|My father has mostly worked in Horticulture his whole life.
He was born in 1925 into a family of 6 brothers and one sister. His father and mother were Italian immigrants. She a dress maker and he a carpenter from a small town of Sant'Eusanio in the province of Abruzze, Italy. They settled in Union, New Jersey. My dads father became a builder and owned a few properties in the area until his untimely death from Lock-Jaw or blood poisoning due to stepping on a rusty nail at work. His unexpected death left behind 7 young children and my grandmother to fend on their own during the great depression. They gradually lost most of the property they owned, the houses that had once stood had gradually disappeared as looters took the plumbing and fixtures for scrap and wood for heat. Fortunately they also owned a general store which my grandmother ran and fed the family out of and it is also rumored to have been a place to purchase whiskey during prohibition which I'm sure greatly added to the success of the store.
As a youngster my dad picked stones on area farm fields for 2 Cents a Bushel (this is a story I'm sure he has told at least three times to everyone he has known).
As he grew older he picked vegetables, grew pansies, and started to develop a love of the soil. There are the great bean picking stories and the American Flag that was planted out of pansies for the 1939 Worlds Fair in a large field so when seen from the air would dazzle the fliers above. He worked for some of the original perennial growers of the time, names like Becker, Gallini, O'Myer and Bardy.
Sometime before our current location, he had a farm in Warren, New Jersey. The heavy clay made for a late spring, muddy conditions, plants heaved and what survived the deer ate. My dad is a stubborn man, he added fencing for the deer around the perennial beds, to combat the heavy clay soil he experimented with growing plants in tubes cut from pipe placed on the soil (plastic pots hadn't become available yet). This resembled the system that Etera invented to grow perennials in the mid 1980's.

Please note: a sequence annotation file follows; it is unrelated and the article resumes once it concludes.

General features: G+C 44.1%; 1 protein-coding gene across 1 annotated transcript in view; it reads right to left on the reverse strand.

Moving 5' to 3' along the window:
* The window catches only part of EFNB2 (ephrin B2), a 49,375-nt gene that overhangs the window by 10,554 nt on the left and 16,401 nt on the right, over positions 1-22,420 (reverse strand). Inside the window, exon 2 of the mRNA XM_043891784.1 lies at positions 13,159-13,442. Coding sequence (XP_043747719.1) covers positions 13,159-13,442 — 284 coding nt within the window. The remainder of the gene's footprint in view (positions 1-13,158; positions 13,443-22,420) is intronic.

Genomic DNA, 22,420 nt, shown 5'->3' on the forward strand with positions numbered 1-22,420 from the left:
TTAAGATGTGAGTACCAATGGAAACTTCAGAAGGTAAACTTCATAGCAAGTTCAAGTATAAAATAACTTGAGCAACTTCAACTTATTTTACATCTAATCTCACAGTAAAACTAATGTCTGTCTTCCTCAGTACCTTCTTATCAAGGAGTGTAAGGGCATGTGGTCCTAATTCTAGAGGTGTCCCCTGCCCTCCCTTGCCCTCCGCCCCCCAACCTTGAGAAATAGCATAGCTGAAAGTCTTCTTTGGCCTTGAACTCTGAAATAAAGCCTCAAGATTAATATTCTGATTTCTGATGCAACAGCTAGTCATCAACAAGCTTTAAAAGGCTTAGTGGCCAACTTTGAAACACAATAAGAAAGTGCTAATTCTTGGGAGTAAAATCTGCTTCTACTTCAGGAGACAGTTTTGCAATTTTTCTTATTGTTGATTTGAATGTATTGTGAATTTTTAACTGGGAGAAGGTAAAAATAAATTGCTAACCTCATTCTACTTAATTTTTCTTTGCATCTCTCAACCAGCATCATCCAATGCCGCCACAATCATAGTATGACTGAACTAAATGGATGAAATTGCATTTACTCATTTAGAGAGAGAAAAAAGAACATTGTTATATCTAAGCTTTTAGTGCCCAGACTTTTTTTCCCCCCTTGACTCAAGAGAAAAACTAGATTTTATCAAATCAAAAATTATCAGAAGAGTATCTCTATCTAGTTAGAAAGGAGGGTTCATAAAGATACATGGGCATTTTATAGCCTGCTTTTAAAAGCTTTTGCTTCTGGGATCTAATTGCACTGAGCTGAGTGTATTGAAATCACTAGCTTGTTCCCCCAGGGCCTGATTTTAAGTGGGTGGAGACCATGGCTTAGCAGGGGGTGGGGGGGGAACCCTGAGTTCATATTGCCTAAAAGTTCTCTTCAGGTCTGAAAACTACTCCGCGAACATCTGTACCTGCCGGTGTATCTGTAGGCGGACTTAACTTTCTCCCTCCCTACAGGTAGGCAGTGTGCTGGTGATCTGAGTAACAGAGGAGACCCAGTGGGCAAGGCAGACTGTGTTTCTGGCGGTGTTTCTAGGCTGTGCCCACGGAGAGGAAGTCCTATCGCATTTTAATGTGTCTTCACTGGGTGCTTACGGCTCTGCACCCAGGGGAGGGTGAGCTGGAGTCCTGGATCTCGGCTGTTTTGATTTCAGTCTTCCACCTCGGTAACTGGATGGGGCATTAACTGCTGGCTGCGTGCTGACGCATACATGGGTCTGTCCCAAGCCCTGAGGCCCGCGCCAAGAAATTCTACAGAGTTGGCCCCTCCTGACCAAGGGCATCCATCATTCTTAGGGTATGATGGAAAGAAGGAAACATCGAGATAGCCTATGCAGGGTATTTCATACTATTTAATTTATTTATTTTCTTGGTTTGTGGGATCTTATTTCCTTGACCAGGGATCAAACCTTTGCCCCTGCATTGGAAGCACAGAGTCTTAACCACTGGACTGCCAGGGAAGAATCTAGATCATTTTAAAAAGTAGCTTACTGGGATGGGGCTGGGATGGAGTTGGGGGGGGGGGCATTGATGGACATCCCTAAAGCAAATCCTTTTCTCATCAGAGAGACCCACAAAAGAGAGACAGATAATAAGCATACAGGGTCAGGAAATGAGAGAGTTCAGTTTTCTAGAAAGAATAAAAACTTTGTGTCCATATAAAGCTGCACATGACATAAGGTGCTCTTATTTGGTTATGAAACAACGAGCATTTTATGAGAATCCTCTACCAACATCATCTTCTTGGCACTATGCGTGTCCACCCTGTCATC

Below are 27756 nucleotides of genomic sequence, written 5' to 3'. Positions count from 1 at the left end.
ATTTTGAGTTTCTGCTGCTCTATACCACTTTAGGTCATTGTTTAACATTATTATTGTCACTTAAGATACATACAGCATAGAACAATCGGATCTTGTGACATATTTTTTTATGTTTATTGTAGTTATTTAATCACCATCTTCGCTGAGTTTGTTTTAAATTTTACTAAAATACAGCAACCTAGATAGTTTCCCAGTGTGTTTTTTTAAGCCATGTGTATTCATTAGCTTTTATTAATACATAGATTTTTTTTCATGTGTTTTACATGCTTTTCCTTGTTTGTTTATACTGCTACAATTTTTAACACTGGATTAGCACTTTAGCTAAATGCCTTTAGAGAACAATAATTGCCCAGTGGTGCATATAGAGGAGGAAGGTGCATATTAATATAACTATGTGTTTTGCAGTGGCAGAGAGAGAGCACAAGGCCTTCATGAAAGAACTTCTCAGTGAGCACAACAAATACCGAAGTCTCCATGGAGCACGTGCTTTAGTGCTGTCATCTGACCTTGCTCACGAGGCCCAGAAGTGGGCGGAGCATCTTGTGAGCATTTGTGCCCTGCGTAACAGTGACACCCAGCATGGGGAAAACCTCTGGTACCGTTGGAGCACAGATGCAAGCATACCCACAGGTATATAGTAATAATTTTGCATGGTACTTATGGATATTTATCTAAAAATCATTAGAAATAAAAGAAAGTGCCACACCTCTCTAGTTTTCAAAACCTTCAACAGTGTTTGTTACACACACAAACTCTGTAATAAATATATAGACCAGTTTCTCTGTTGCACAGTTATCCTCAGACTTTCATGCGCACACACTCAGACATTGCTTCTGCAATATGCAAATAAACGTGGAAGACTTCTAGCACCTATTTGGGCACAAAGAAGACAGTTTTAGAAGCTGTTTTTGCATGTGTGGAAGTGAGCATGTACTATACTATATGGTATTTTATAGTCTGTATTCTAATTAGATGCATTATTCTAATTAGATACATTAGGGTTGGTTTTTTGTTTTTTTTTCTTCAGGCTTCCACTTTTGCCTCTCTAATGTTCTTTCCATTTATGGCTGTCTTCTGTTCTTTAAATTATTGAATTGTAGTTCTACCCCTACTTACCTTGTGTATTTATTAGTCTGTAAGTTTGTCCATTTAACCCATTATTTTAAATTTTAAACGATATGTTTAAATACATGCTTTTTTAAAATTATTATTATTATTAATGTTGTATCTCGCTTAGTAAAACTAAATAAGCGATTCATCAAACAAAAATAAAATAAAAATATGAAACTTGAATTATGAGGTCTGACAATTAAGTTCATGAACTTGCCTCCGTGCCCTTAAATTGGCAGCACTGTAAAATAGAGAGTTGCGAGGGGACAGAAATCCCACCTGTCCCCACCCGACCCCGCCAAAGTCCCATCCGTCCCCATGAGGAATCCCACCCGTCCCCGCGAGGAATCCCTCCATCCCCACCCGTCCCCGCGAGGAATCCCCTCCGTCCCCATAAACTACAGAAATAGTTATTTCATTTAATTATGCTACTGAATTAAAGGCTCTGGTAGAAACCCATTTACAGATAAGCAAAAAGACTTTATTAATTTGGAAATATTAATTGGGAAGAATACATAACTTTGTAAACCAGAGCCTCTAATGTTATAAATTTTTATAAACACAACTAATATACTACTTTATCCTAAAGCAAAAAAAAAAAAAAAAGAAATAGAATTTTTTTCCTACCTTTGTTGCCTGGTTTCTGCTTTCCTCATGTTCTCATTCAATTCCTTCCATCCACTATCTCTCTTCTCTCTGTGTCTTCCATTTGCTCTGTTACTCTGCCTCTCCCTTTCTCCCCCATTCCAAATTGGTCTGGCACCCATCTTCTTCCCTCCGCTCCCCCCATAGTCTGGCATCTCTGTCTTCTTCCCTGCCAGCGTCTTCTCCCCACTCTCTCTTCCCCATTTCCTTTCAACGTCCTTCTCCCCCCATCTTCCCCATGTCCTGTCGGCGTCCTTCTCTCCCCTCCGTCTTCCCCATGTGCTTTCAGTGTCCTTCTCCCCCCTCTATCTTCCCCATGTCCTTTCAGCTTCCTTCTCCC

Throughout his life my dad has been innovator, mainly due to trying to overcome limitations of facility or environment. In the mid 60's he packed it up, moved from Warren and bought a farm in Jackson, New Jersey. The soil was a nice sandy loam, it was just what he wanted. Over time the farm also grew vegetables (there was very little demand for perennials years ago), and annuals.
Unfortunately despite my dads tenacity, hard work, and monstrous biceps he was not immune to the terrible disease that took his mother in her early fifties. My father has been battling Alzheimer's disease over the past few years and is starting to show the signs of its wrath. His sister also diagnosed with Alzheimer's is at the twilight of her horrific battle and reminds us all the fragility of life.
My dad is still active at the farm, he loves planting plugs. If you are fortunate enough to find him, SMILE and say "Hi", if you are lucky you might get to to hear bean or stone story.